Judge sets new date for questioning Lebanese PM

Special Judge sets new date for questioning Lebanese PM
Lebanese prime minister Hassan Diab had been questioned by Judge Fadi Sawwan as a witness earlier but now he would face questions as a defendant. (Reuters)
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Updated 14 December 2020

Judge sets new date for questioning Lebanese PM

Judge sets new date for questioning Lebanese PM
  • Activists support the judge in what they see as a challenge to the political establishment

BEIRUT: The judicial investigator of the Beirut port bombing has said he will interrogate caretaker Prime Minister Hassan Diab at 9 a.m. on Friday.

The move means the judge has decided to proceed with his allegations against those accused of involvement in the explosion crime on Aug. 4, in which 202 people were killed.

Judge Fadi Sawan was supposed to go to the Prime Minister’s office on Monday to interrogate Diab after he had charged him and 3 other ministers with “negligence causing the death and injury of hundreds of people.”

The massive explosion of tons of ammonium nitrate injured more than 6,500 people and destroyed Beirut’s waterfront and entire residential neighborhoods.

Arab News learned from judicial sources that Judge Sawan also set next Friday as a date for the questioning of the former Minister of Public Works and Transport Ghazi Zaiter.

On Tuesday, Judge Sawan is scheduled to question two defendants, a member of the Higher Council of Customs, Hani Hajj Shehadeh, and the former customs chief, Moussa Hazimeh.

The former Minister of Finance, Ali Hassan Khalil, and the former Minister of Public Works and Transportation, Youssef Fenianos, is to be questioned on Thursday.

 Zaiter and Hassan Khalil said that they would not appear before Judge Sawan for questioning because “Sawan is violating constitutional principles.”

The Prime Minister’s media office repeated Diab’s previous position, which “respects the constitution that has been violated by Judge Sawan.”

On Monday, Diab resumed his job as usual in the Prime Minister’s office according to a schedule that did not include an appointment with Judge Sawan.

Mohammed Fahmy, interior minister in the caretaker government, confirmed his rejection of “targeting the prime minister’s position in the Beirut port explosion case because of the consequences of a 7-year-old complicated file cannot be blamed on a prime minister who has only been in office for a few months.”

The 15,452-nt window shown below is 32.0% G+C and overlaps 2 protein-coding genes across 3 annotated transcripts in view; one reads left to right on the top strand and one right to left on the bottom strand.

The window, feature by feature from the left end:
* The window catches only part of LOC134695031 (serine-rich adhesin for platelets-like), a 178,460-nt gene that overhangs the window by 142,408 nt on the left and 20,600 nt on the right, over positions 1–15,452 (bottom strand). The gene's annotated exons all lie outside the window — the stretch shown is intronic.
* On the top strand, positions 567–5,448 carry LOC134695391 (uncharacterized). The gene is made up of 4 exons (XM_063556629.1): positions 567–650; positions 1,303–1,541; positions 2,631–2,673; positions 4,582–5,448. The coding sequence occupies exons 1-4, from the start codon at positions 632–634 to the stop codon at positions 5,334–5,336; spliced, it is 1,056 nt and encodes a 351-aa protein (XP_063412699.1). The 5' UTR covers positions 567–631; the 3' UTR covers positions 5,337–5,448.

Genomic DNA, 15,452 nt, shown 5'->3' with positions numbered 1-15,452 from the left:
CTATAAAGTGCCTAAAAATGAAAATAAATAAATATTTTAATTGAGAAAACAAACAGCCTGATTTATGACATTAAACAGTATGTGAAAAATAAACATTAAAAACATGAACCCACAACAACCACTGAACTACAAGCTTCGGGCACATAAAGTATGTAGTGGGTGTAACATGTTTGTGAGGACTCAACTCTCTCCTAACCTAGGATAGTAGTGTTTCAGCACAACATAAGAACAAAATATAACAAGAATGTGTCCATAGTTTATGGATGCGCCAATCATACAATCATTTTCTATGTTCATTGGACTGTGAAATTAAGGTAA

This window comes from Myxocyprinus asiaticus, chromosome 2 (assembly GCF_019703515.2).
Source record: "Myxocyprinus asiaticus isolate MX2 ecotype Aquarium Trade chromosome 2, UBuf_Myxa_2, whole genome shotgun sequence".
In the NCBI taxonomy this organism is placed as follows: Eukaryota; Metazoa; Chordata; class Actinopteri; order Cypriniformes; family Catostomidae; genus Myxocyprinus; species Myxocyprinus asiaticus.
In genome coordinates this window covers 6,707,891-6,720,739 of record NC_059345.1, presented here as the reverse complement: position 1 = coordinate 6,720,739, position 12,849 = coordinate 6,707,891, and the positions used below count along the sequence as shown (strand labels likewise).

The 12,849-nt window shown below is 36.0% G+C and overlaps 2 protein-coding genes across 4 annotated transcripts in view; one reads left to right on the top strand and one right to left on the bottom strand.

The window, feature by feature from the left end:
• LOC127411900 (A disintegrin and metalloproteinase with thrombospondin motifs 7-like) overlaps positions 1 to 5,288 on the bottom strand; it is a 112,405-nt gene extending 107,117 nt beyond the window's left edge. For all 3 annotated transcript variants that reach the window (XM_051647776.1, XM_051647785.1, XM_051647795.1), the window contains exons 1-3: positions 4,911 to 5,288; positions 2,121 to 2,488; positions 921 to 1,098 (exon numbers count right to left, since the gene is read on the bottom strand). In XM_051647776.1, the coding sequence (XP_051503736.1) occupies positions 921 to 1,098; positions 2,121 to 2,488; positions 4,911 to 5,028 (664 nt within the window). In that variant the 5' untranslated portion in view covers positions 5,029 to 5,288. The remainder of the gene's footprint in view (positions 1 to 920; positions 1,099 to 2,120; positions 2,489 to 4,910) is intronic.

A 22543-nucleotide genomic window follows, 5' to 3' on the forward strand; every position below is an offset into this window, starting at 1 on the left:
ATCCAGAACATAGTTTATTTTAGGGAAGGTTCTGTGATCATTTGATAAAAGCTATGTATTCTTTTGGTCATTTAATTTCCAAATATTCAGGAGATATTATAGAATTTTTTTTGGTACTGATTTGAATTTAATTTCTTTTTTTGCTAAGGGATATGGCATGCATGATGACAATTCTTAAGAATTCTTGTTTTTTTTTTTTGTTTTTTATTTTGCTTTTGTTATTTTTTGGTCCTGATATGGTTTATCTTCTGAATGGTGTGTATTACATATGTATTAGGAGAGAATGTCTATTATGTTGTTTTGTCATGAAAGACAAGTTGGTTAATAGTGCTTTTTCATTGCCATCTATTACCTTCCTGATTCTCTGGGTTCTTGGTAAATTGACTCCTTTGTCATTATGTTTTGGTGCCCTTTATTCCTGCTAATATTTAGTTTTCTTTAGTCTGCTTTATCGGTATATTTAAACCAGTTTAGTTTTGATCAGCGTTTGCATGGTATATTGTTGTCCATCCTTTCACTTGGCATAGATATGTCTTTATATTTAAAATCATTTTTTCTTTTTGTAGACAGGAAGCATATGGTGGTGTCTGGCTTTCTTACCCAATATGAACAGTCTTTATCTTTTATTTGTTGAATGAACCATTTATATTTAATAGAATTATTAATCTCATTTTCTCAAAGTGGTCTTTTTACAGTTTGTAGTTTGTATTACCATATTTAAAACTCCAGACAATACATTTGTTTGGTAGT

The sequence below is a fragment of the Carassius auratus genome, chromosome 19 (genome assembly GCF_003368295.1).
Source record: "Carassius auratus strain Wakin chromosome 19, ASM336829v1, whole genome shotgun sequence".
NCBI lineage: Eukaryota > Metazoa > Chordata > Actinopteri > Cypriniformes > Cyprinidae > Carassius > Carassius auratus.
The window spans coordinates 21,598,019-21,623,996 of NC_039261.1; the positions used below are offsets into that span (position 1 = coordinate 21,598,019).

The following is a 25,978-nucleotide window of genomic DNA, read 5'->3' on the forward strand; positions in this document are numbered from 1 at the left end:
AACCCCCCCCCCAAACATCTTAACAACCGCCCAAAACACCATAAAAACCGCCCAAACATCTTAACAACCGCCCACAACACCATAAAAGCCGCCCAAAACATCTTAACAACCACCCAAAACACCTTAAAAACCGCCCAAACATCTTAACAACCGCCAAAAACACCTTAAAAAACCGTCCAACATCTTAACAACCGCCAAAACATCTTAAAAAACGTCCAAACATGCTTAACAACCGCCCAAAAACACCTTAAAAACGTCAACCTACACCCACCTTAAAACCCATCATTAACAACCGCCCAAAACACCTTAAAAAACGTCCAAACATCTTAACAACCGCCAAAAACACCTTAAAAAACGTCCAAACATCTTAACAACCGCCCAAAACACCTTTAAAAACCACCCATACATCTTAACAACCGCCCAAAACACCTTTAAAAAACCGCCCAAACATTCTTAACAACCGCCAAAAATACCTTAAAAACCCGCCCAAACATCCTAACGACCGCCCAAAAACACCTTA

Fahmy said that if Judge Sawan decides to issue arrest warrants against Diab and the accused former ministers, he (Fahmy) will not carry out any warrant and will not ask the security services under his authority to carry out a judicial decision of this kind. “They may prosecute me if they wish,” he said.

The number of officials, employees and workers arrested over the port explosion has reached 25, and there is a charge in absentia against the owner and captain of the ship that carried the ammonium nitrate.

The Future Parliamentary Bloc criticized against those who “stand behind Diab’s accusation.”

MP Mohammed Al-Hajjar, from the Future bloc, said: “Judge Sawan may have been pressured by the presidential team to take this option in the investigation, and Sawan was provided with false legal information to take a step that does not respect constitutional principles.”

The Amal Movement, to which ministers Zaiter and Hassan Khalil belong, said that the move by Judge Sawan was “contrary to the constitutional rules, and the port investigation must be kept away from any politicization.”

However, many activists carried out a sit-in in front of the Palace of Justice in Beirut, in solidarity with Judge Sawan.

Hayat Arslan called on Judge Sawan to “summon every perpetrator, and he must not retreat because his authority is from the people.”

Bahjat Salameh said: “If the state is against him, then he must know that the people are with him. Justice is indivisible and does not belong to a sect or doctrine, and every person who commits major or minor crimes must be brought to justice.”

The disobeying of Judge Sawan’s summons and solidarity with Diab contributed to the complexity domestic scene, amid the labors to form a government and the audit file in the Central Bank’s accounts.

The media office of the Prime Minister-designate, Saad Hariri, revealed that he “visited the President of the Republic 12 times so far in a relentless attempt to reach an understanding regarding the formation of the government, and each time Aoun expressed his satisfaction with the discussion process, and then things had changed after Hariri left the Republican Palace.”

In a statement on Monday, Hariri declared that “the Prime Minister-designate wants a government of non-partisan specialists to stop the collapse of the country and rebuild what was destroyed by the port explosion, while the president of the republic calls for a government in which all political parties are represented, including those that nominated the Prime Minister-designate or those that opposed his nomination.

“This will inevitably lead to controlling the decision-making process in the government, and will lead to the repetition of the experiences of several governments that were controlled by the factors of quotas and political tensions.”

He said that during his last visit to Aoun, Hariri “presented him with a complete government list with names and portfolios, including four names from the list that the President of the Republic handed over to the Prime Minister-designate” at a previous meeting.